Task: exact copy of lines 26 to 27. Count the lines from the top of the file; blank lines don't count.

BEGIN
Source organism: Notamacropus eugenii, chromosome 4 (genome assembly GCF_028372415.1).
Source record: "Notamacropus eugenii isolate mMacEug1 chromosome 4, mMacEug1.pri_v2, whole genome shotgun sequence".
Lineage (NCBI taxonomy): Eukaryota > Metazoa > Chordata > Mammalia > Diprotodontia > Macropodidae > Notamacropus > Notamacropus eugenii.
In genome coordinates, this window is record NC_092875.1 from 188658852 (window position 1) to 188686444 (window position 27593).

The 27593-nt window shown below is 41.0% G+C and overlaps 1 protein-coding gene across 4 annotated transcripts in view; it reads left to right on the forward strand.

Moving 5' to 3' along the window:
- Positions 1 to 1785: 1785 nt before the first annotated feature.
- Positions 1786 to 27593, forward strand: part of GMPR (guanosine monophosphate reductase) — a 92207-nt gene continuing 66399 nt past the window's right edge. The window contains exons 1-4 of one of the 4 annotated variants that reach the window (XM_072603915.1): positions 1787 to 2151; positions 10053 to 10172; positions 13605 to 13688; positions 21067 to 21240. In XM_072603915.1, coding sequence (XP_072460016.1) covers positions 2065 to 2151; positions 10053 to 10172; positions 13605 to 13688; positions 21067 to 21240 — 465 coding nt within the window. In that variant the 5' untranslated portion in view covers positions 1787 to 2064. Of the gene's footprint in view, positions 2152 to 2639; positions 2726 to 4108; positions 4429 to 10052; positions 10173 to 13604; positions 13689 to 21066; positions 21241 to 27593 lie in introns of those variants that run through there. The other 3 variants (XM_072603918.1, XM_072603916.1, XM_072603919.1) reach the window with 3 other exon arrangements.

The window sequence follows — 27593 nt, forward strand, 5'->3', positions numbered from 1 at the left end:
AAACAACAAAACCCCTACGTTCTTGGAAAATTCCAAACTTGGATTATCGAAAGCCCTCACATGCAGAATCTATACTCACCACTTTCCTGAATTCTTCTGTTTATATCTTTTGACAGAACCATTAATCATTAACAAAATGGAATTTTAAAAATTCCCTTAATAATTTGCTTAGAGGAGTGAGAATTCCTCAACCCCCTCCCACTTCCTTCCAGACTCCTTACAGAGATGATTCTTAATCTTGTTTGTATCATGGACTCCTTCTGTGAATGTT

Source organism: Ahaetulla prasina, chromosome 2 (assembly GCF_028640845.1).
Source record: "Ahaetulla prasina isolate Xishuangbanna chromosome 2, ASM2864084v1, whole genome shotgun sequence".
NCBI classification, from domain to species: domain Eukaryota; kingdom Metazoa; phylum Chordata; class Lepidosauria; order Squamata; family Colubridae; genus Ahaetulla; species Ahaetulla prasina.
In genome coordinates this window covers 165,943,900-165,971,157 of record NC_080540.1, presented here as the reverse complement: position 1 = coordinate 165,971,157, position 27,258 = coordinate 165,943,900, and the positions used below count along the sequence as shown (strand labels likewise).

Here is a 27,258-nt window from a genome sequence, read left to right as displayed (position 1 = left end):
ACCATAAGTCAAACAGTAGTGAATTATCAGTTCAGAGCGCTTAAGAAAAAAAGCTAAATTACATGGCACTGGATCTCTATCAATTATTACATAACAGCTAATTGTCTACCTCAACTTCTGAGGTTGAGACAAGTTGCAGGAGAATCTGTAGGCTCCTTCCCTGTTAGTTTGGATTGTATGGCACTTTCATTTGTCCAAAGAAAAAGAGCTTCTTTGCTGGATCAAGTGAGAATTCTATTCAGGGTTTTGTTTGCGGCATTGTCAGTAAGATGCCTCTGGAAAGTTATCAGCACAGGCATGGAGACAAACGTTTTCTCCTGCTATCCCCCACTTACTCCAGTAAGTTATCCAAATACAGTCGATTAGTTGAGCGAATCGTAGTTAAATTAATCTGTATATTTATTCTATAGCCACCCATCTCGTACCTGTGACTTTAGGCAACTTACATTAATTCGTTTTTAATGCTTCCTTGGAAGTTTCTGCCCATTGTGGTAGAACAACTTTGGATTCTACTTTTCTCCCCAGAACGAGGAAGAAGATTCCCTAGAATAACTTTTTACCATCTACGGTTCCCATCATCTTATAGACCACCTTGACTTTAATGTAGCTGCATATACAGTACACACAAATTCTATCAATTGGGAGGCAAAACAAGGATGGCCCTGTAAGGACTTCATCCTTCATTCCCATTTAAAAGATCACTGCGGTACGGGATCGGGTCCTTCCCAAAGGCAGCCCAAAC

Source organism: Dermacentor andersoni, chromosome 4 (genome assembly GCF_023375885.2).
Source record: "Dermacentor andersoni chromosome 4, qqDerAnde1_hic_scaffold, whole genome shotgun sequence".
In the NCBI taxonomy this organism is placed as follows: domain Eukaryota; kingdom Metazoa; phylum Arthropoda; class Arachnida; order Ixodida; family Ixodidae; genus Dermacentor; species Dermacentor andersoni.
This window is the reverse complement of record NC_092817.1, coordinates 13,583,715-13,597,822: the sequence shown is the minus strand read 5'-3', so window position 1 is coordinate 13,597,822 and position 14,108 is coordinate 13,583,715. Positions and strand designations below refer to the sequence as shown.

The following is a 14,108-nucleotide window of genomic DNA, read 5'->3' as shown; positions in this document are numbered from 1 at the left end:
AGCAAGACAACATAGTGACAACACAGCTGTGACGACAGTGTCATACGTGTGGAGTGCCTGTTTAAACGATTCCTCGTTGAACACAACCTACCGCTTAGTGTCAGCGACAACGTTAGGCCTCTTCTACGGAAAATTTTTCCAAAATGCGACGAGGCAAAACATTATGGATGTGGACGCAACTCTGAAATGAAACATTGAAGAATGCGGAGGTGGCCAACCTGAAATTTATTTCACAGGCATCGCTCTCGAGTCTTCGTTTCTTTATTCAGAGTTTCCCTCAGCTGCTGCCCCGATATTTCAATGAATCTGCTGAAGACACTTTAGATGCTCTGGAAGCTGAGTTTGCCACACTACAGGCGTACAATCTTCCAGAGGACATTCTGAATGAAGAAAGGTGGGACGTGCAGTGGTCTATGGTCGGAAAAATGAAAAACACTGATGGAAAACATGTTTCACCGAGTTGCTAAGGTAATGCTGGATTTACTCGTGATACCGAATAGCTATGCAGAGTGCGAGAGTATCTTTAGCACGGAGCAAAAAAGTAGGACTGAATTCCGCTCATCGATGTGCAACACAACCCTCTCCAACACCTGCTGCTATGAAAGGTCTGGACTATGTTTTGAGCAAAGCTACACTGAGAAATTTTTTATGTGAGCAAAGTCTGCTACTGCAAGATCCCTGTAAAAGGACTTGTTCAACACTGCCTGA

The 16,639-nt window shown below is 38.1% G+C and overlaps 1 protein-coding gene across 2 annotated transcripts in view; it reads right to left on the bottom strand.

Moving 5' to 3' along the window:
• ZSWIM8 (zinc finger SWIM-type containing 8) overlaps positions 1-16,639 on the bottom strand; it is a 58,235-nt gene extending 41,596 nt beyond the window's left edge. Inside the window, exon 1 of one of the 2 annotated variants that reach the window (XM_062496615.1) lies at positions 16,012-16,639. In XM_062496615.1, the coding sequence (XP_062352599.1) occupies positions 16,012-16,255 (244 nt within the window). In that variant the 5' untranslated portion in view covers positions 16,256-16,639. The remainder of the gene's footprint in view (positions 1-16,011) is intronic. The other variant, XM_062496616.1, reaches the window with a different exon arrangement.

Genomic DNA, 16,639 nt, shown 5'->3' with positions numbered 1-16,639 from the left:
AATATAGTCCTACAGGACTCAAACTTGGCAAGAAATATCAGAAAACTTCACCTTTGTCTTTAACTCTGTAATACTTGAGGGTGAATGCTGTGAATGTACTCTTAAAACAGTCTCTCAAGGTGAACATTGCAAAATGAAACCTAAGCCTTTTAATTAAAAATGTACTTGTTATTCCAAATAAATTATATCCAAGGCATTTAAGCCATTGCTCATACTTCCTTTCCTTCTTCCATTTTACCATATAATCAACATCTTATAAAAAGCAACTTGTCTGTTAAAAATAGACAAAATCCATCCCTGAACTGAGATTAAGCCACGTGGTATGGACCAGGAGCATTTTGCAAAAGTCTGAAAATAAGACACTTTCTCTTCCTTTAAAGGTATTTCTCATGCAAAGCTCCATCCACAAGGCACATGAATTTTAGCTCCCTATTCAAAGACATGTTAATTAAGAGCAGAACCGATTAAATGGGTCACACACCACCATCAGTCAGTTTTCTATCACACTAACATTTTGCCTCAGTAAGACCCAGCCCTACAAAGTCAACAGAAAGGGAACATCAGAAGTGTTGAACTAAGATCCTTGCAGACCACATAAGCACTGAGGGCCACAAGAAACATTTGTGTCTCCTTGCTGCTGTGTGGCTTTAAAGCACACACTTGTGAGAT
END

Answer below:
Genomic DNA, 16,639 nt, shown 5'->3' with positions numbered 1-16,639 from the left:
AATATAGTCCTACAGGACTCAAACTTGGCAAGAAATATCAGAAAACTTCACCTTTGTCTTTAACTCTGTAATACTTGAGGGTGAATGCTGTGAATGTACTCTTAAAACAGTCTCTCAAGGTGAACATTGCAAAATGAAACCTAAGCCTTTTAATTAAAAATGTACTTGTTATTCCAAATAAATTATATCCAAGGCATTTAAGCCATTGCTCATACTTCCTTTCCTTCTTCCATTTTACCATATAATCAACATCTTATAAAAAGCAACTTGTCTGTTAAAAATAGACAAAATCCATCCCTGAACTGAGATTAAGCCACGTGGTATGGACCAGGAGCATTTTGCAAAAGTCTGAAAATAAGACACTTTCTCTTCCTTTAAAGGTATTTCTCATGCAAAGCTCCATCCACAAGGCACATGAATTTTAGCTCCCTATTCAAAGACATGTTAATTAAGAGCAGAACCGATTAAATGGGTCACACACCACCATCAGTCAGTTTTCTATCACACTAACATTTTGCCTCAGTAAGACCCAGCCCTACAAAGTCAACAGAAAGGGAACATCAGAAGTGTTGAACTAAGATCCTTGCAGACCACATAAGCACTGAGGGCCACAAGAAACATTTGTGTCTCCTTGCTGCTGTGTGGCTTTAAAGCACACACTTGTGAGAT